MATERIALS AND METHODS
The experimental procedure and methods were approved by the Institutional Animal Care and Use Committee (IACUC) of Kangwon National University, Chuncheon, Korea (KW-200520-1).
Feathers samples were harvested from the wings of broiler chickens Ross 308 (n = 12 birds) within the age range of four weeks old. The broiler chickens were housed under the same environmental condition with access to commercial feed and drinking fresh water. Feather samples were prepared prior to assaying following Lattin et al. . The feathers (three to five from each individual) were selected from twelve commercial broiler chickens and placed on a piece of clean aluminium foil to eliminate the light effect, stored in a plastic bag. They were labelled then delivered to the laboratory and stored at room temperature for following procedures including removing calamus, pulverization, corticosterone extraction and analysing by corticosterone enzyme immunoassay (EIA) (Fig. 1).
In detail, the samples were unwrapped from the aluminium foil and feathers were cleaned with tissue wipers (Kimtech Science) for removing dust and dirt. Further, feather pulverization was performed by two accessible instruments in our laboratory; 1) the BB (tacoTMPrep, 50/60 Hz 2A, GeneReach Biotechnology, Taichung, Taiwan), which is able to disrupt biological samples (up to 16 samples) within a short period of time through contacting with highly accelerated beads for releasing cellular content and 2) the SS that feather samples is chopped into tiny pieces. Therefore, the calamus part was removed from the feather using the SS. The remaining feather length, weighed (50 ± 0.5 mg) with a digital lab scale and then, cut into small slices and transferred into tubes of the BB (2 mL) containing six stainless steel balls and were loaded into the BB device for 16 min at 50 Hz. And the same feather samples weighed mass (50 ± 0.5 mg) were finely chopped using the SS, each feather was cut into small pieces no longer than 5 mm in length for 2 minutes and put in a 15 mL conical tube. The pulverized feather was suspended with 7 mL methanol (Daejung Chemicals & Metals, Siheung, Korea) into new polypropylene tubes (15 mL Conical Tube, HM Hyundai Micro, Seoul, Korea) and the tube’s cap was sealed with parafilm and inserted in a sonication water bath at room temperature for 30 minutes. A while later, samples were placed in a shaking water bath (50°C, 15 hours). Feather samples and methanol was separated using filtration funnel (#4 Whatman filter paper). 2.5 mL extra methanol was used to rinse the filter paper and tubes. This rinsing procedure was repeated and added to the methanol extraction followed by drying in a 50°C in the incubator to evaporate the methanol. The extract residues were stored in the freezer (−20°C) for final analysis corticosterone hormone. Prior to use of the EIA kit, the dried hormone extracted of feather samples was thawed at room temperature, then added 0.5 mL of assay diluent buffer provided by the EIA kit (Prod. No. K014-H, Arbor Assay, Ann Arbor, MI, USA), vortex completely, and centrifuged at 1,500×g for 15 minutes, and then each sample duplicated into two wells in order to improve the power of the test and reliability of the results. For duplication, 50 µL of supernatant have chosen based on the kit recommendations. It should be noted that 8 standard solutions were used to draw the data curve. The optical density of samples was read using a microplate reader (SpectraMax Absorbance Readers, Molecular Device LLC, San Jose, CA, USA) wavelength of 450 nm (Fig. 1). The concentration of corticosterone obtained from the microplate reader was in pg/mL converted to the unit pg/mg.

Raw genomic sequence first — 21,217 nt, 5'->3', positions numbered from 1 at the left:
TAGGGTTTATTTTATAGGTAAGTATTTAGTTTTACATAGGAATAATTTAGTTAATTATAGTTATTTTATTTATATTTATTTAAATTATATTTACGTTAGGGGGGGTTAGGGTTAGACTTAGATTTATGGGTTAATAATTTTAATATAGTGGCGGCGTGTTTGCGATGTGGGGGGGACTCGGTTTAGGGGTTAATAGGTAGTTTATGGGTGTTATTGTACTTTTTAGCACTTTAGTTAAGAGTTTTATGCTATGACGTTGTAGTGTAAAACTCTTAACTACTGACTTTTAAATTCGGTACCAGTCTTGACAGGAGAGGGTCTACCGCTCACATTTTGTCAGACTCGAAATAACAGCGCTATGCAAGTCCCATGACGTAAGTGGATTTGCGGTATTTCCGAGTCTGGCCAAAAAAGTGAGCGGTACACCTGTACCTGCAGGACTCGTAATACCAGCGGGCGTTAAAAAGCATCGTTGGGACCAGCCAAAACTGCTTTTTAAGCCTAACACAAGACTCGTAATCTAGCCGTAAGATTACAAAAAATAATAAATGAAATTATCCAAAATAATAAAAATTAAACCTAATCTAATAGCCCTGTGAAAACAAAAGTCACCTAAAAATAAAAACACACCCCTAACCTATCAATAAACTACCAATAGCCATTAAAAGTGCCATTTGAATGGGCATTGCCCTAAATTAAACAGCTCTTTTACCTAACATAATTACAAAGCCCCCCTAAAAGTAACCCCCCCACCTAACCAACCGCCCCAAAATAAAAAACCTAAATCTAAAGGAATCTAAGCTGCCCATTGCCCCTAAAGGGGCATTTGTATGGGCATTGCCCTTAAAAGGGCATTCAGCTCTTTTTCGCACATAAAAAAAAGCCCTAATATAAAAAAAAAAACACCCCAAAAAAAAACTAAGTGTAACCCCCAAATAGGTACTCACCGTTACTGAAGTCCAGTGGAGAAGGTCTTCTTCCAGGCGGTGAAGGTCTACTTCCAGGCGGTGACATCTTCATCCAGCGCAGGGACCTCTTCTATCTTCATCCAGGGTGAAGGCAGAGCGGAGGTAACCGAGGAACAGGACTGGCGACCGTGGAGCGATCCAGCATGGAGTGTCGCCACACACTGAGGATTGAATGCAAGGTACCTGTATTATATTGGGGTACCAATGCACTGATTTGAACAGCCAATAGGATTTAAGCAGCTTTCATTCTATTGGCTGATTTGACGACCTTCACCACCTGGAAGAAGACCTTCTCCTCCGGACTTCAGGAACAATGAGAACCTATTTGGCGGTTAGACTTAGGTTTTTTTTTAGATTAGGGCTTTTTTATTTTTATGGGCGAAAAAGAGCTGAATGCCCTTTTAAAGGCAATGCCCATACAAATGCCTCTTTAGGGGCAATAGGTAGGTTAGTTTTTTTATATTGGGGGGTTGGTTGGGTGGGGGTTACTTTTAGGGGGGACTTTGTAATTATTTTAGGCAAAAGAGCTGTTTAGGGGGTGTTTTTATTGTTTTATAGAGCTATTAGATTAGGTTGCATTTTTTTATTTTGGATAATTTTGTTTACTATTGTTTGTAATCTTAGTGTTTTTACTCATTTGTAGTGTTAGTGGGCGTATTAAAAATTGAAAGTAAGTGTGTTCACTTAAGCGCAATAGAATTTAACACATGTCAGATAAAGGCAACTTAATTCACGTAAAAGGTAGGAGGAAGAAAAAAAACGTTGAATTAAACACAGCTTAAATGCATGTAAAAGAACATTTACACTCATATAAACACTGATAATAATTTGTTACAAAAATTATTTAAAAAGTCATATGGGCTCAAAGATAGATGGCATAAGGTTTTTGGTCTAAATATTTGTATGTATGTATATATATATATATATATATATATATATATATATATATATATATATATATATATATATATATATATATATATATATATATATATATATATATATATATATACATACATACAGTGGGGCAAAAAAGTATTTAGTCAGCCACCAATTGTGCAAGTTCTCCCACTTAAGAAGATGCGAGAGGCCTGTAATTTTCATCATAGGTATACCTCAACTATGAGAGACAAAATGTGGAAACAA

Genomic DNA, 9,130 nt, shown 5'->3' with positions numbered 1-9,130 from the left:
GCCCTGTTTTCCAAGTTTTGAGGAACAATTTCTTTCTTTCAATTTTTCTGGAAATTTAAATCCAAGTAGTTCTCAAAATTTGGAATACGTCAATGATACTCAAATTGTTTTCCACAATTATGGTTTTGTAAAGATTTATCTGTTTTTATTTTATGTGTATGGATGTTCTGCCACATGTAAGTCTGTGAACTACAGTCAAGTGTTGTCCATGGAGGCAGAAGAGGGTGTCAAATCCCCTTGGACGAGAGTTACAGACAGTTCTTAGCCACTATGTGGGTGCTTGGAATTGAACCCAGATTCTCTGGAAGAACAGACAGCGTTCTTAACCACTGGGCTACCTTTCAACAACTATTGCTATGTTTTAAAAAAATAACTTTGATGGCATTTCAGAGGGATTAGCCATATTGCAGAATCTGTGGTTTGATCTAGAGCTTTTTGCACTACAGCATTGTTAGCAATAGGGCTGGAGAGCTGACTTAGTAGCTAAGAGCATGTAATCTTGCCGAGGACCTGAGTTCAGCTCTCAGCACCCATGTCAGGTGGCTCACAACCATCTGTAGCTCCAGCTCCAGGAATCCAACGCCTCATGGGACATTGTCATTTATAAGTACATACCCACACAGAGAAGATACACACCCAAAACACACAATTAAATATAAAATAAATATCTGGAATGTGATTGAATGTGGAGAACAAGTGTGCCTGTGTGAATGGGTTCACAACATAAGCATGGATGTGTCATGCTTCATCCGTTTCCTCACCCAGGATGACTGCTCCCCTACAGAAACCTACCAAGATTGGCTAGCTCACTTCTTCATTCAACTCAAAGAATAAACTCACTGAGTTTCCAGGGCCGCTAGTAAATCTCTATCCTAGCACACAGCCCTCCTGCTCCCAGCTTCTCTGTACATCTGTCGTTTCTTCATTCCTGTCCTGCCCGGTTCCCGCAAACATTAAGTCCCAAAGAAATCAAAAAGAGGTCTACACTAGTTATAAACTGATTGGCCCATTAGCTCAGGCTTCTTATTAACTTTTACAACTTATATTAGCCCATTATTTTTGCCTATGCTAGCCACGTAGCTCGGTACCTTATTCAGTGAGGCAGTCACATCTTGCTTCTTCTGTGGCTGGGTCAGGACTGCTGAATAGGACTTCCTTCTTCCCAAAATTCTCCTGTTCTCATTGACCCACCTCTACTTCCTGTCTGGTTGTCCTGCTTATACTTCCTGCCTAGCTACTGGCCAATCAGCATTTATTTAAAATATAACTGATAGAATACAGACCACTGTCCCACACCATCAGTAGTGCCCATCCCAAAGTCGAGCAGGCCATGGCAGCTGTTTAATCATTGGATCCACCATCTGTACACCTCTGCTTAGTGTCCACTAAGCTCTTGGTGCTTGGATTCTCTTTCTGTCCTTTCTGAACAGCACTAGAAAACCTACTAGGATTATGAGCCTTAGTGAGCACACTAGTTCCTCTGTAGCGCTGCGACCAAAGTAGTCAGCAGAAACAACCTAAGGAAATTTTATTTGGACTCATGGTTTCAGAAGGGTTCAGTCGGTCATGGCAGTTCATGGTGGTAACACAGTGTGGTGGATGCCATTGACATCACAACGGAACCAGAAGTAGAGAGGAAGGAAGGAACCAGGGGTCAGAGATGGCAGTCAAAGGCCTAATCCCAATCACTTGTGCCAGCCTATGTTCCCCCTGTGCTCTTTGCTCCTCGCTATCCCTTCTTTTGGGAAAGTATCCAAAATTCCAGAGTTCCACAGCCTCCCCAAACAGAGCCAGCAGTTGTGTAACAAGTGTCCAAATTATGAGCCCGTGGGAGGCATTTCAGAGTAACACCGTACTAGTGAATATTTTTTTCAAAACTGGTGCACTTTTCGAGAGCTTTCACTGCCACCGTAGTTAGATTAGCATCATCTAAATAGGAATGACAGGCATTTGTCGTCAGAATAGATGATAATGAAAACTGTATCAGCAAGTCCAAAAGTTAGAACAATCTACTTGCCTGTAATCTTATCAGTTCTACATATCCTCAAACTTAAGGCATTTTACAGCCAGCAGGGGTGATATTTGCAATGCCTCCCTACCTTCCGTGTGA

The statistical procedure of t-test was performed using SAS software (Version 9.3, SAS Institute, NC, USA) to compare two pulverization methods including BB and SS. The individual broiler chickens were considered as an experimental unit. Statistical differences were considered significant at p < 0.05 and differences among means with 0.05 < p < 0.10 was accepted as representing tendencies to differences.
RESULTS AND DISCUSSION
Our results indicated lower standard error and less variation in data output of FCC by using the BB method compared with the SS method. We also observed that using the BB provided significantly higher FCC than those of the SS (p < 0.001). Fast preparation and pulverizing feather samples with the BB has a clear benefit over simply chopping and slicing feathers by the SS. Unlike the SS, the BB is an effective method to break the feather matrix enabling explosion of tissue and outpouring hormone from the follicles. This may increase the hormone extraction to the maximum amount and thus avoiding under detection of the data. Feathers composed of beta keratin proteins and grow in very small follicles in the epidermal skin of birds. In addition, the FCC may be affected by the size, structure, growth rate, and steroid hormone content of feather (Fig. 2) [19,25].